Plaintiff's brief in its section on substantive due process cites Esmail v. Macrane, 53 F.3d 176 (7th Cir. 1995) for the proposition that selective enforcement of Policy No. 321 "is a violation of Dr. Coover's rights to equal protection under the law pursuant to the Fourteenth Amendment." (Pl.'s Br. at 40). However, Esmail makes clear that its decision was based on the Equal Protection Clause of the Fourteenth Amendment, not substantive due process under that same amendment. Esmail, 53 F.3d at 180. As Defendants note, Plaintiff has not pleaded an equal protection claim. (Defs.' Reply Br. at 11). Thus, Defendants will be granted summary judgment with regard to Plaintiff's Count II substantive due process claims and no equal protection claim *fn8" has been alleged.

 C. Count I Procedural Due Process

 Defendants have moved for summary judgment on Count I, which contains Plaintiff's procedural due process claims.

 A plaintiff may bring suit under § 1983 under the Due Process Clause for a guarantee of fair procedure. Zinermon v. Burch, 494 U.S. 113, 125, 108 L. Ed. 2d 100, 110 S. Ct. 975 (1990). For this type of claim, it is necessary to ask what process the state provided, and whether it was constitutionally adequate. Zinermon, 494 U.S. at 126. The violation actionable is not complete unless and until the state fails to provide due process. Id. Due Process is a flexible concept that varies with the particular situation. Zinermon, 494 U.S. at 127. To determine what procedural protections the Constitution requires in a particular case, we weigh several factors:


"First, the private interest that will be affected by the official action; second, the risk of an erroneous deprivation of such interest through the procedures used, and the probable value, if any, of additional or substitute procedural safeguards; and finally, the Government's interest, including the function involved and the fiscal and administrative burdens that the additional or substitute procedural requirement would entail."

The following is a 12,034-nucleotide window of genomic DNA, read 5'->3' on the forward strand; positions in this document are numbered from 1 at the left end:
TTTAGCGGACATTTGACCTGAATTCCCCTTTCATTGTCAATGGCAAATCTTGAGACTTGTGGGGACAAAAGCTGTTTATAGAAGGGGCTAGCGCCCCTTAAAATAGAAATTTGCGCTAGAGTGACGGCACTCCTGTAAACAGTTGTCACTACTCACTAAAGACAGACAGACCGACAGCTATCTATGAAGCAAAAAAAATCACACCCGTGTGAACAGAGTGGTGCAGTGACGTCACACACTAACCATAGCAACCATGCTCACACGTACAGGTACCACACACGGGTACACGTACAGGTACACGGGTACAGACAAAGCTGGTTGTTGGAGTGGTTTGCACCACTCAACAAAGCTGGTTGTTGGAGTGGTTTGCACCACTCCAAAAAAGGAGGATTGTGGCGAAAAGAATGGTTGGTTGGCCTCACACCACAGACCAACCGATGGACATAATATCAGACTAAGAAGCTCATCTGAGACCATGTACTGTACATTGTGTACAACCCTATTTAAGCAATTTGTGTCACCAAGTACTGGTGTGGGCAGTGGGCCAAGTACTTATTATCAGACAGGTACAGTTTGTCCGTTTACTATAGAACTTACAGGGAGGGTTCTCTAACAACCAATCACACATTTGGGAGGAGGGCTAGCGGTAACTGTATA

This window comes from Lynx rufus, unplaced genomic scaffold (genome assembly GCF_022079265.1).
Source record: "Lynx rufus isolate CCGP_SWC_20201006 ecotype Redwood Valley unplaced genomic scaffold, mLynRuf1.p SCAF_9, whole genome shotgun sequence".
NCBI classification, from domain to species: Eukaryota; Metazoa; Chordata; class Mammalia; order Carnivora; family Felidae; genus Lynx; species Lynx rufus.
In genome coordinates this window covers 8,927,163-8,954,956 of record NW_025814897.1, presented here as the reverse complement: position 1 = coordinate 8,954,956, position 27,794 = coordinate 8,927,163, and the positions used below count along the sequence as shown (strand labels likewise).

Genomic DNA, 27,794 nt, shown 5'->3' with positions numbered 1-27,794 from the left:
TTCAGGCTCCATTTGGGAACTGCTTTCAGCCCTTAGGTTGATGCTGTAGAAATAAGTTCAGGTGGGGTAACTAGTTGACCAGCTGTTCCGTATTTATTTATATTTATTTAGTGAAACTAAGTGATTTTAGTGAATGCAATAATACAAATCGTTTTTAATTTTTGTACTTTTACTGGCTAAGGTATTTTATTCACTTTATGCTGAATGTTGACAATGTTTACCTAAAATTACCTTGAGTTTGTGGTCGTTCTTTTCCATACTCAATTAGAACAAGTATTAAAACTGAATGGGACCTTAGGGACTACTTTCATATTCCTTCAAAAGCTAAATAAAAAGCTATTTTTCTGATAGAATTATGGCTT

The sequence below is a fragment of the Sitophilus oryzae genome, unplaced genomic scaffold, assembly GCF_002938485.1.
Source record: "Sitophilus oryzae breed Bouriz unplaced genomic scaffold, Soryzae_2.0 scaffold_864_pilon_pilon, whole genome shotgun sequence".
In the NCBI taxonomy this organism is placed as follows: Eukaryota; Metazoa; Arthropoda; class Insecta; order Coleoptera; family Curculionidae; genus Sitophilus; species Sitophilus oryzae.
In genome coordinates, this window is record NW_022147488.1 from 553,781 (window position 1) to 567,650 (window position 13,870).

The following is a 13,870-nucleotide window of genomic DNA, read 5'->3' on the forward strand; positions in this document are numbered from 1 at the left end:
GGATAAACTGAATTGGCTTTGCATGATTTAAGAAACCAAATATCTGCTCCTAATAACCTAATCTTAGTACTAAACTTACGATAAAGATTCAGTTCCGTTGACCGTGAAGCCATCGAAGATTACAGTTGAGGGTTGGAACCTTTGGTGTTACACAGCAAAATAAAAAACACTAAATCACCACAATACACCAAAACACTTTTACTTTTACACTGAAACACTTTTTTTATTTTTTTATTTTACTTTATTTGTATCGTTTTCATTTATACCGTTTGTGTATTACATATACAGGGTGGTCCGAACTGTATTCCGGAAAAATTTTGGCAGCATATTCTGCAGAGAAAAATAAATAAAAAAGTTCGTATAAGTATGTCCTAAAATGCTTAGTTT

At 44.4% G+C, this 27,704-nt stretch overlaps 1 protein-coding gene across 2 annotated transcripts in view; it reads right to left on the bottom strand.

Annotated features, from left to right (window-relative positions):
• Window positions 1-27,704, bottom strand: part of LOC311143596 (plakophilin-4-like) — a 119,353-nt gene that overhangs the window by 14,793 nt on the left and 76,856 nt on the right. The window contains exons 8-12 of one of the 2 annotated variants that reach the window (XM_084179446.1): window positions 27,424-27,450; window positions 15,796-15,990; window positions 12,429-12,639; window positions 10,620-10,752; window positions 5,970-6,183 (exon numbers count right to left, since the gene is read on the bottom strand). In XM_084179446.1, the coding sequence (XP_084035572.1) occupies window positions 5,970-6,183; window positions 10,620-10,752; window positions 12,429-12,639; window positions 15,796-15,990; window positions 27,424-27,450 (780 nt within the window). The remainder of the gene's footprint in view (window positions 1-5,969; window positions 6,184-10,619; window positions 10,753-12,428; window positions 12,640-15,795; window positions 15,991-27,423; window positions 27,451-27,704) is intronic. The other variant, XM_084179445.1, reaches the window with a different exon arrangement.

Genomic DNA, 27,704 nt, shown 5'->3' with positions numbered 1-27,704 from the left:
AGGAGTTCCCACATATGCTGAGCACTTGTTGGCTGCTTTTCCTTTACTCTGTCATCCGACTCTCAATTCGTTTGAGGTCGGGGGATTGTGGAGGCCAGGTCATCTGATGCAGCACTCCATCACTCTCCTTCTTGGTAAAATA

Id. (quoting Mathews v. Eldridge, 424 U.S. 319, 335, 47 L. Ed. 2d 18, 96 S. Ct. 893 (1976)). The Court has usually held that the Constitution requires some sort of hearing before the state deprives a person of liberty or property. Zinermon, 494 U.S. at 127. A public employee has a property interest in not being suspended without pay with intent to dismiss. Gniotek v. City of Philadelphia, 808 F.2d 241 (3d Cir. 1986), cert. denied, 481 U.S. 1050, 95 L. Ed. 2d 839, 107 S. Ct. 2183 (1987). See also Homar, 89 F.3d at 1016.

 In determining what process is due, we note that an essential principle of due process is that a deprivation of a protected liberty or property interest "be preceded by notice and opportunity for hearing appropriate to the nature of the case." Cleveland Bd. of Educ. v. Loudermill, 470 U.S. 532, 542, 84 L. Ed. 2d 494, 105 S. Ct. 1487 (1985) (quoting Mullane v. Central Hanover Bank & Trust Co., 339 U.S. 306, 313, 94 L. Ed. 865, 70 S. Ct. 652 (1950)). "'The formality and procedural requisites for the hearing can vary, depending upon the importance of the interests involved and the nature of the subsequent proceedings.'" 470 U.S. at 545 (quoting Boddie v. Connecticut, 401 U.S. 371, 378, 28 L. Ed. 2d 113, 91 S. Ct. 780 (1971)). Thus, after balancing the interests of public employees and employers, the Loudermill Court held that "'the tenured public employee is entitled to oral or written notice of the charges against him, an explanation of the employer's evidence, and an opportunity to present his side of the story.'" McDaniels, 59 F.3d 446, 454 (3d Cir. 1995), cert. denied, ___ U.S. ___, 116 S. Ct. 1017 (1996) (quoting Loudermill, 470 U.S. at 546). In Loudermill these protections were "coupled with post-termination administrative procedures as provided by the Ohio Statutes." Id. (quoting Loudermill, 470 U.S. at 547-48).

 Defendants argue that they are entitled to summary judgment on Plaintiff's procedural due process claim because it is undisputed that Plaintiff was afforded an appropriate predeprivation hearing given the availability of appropriate post-termination administrative procedures. The parties do not dispute that when Plaintiff was suspended without pay on June 22, 1995, she was deprived of a property interest protected by the procedural due process component of the Fourteenth Amendment. *fn9" There is also no dispute that the process she is due is dictated by Loudermill. (Pl.'s Br. at 43-44, citing Loudermill, 470 U.S. at 547-48; Defs.' Br. at 18). As discussed above, under Loudermill, prior to being suspended without pay a plaintiff is entitled to notice of the charges against him, an explanation of the employer's evidence, an opportunity to present his side of the story, and adequate post-deprivation procedures. The Third Circuit has held that the post-deprivation procedures available under Pennsylvania's Local Agency Law are adequate under circumstances similar to this case. McDaniels, 59 F.3d at 460-61. *fn10"